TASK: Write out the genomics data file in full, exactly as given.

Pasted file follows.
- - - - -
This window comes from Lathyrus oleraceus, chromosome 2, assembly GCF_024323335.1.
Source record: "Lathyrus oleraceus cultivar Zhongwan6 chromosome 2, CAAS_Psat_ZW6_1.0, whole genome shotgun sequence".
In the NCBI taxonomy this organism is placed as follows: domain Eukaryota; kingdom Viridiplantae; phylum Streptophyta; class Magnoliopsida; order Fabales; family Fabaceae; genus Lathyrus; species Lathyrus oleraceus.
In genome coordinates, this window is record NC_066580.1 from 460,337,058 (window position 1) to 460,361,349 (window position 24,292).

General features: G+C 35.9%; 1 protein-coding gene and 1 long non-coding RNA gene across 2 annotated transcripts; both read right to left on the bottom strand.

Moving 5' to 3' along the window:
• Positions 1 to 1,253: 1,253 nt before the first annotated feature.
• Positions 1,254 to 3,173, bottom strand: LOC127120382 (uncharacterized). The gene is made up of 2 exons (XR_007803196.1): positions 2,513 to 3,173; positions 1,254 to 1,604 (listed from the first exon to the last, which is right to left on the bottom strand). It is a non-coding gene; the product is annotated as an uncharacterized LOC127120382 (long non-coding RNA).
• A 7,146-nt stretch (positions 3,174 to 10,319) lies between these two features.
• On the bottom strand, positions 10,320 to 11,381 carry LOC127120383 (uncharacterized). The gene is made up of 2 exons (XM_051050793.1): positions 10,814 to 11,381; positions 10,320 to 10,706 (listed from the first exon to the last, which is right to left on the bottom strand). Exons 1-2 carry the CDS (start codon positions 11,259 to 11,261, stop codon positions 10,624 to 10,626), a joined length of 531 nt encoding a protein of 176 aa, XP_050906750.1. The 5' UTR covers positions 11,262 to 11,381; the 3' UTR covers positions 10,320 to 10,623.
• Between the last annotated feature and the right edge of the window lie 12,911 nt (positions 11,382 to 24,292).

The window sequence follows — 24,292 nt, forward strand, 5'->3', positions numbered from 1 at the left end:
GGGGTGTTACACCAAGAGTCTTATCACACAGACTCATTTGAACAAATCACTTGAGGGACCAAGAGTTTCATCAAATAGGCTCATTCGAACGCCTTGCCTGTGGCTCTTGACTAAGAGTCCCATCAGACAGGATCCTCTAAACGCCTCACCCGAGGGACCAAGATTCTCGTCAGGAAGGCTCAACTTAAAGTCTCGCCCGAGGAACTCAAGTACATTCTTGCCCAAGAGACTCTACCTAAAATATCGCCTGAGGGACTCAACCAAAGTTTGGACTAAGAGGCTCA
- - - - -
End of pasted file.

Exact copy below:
This window comes from Lathyrus oleraceus, chromosome 2, assembly GCF_024323335.1.
Source record: "Lathyrus oleraceus cultivar Zhongwan6 chromosome 2, CAAS_Psat_ZW6_1.0, whole genome shotgun sequence".
In the NCBI taxonomy this organism is placed as follows: domain Eukaryota; kingdom Viridiplantae; phylum Streptophyta; class Magnoliopsida; order Fabales; family Fabaceae; genus Lathyrus; species Lathyrus oleraceus.
In genome coordinates, this window is record NC_066580.1 from 460,337,058 (window position 1) to 460,361,349 (window position 24,292).

General features: G+C 35.9%; 1 protein-coding gene and 1 long non-coding RNA gene across 2 annotated transcripts; both read right to left on the bottom strand.

Moving 5' to 3' along the window:
• Positions 1 to 1,253: 1,253 nt before the first annotated feature.
• Positions 1,254 to 3,173, bottom strand: LOC127120382 (uncharacterized). The gene is made up of 2 exons (XR_007803196.1): positions 2,513 to 3,173; positions 1,254 to 1,604 (listed from the first exon to the last, which is right to left on the bottom strand). It is a non-coding gene; the product is annotated as an uncharacterized LOC127120382 (long non-coding RNA).
• A 7,146-nt stretch (positions 3,174 to 10,319) lies between these two features.
• On the bottom strand, positions 10,320 to 11,381 carry LOC127120383 (uncharacterized). The gene is made up of 2 exons (XM_051050793.1): positions 10,814 to 11,381; positions 10,320 to 10,706 (listed from the first exon to the last, which is right to left on the bottom strand). Exons 1-2 carry the CDS (start codon positions 11,259 to 11,261, stop codon positions 10,624 to 10,626), a joined length of 531 nt encoding a protein of 176 aa, XP_050906750.1. The 5' UTR covers positions 11,262 to 11,381; the 3' UTR covers positions 10,320 to 10,623.
• Between the last annotated feature and the right edge of the window lie 12,911 nt (positions 11,382 to 24,292).

The window sequence follows — 24,292 nt, forward strand, 5'->3', positions numbered from 1 at the left end:
GGGGTGTTACACCAAGAGTCTTATCACACAGACTCATTTGAACAAATCACTTGAGGGACCAAGAGTTTCATCAAATAGGCTCATTCGAACGCCTTGCCTGTGGCTCTTGACTAAGAGTCCCATCAGACAGGATCCTCTAAACGCCTCACCCGAGGGACCAAGATTCTCGTCAGGAAGGCTCAACTTAAAGTCTCGCCCGAGGAACTCAAGTACATTCTTGCCCAAGAGACTCTACCTAAAATATCGCCTGAGGGACTCAACCAAAGTTTGGACTAAGAGGCTCA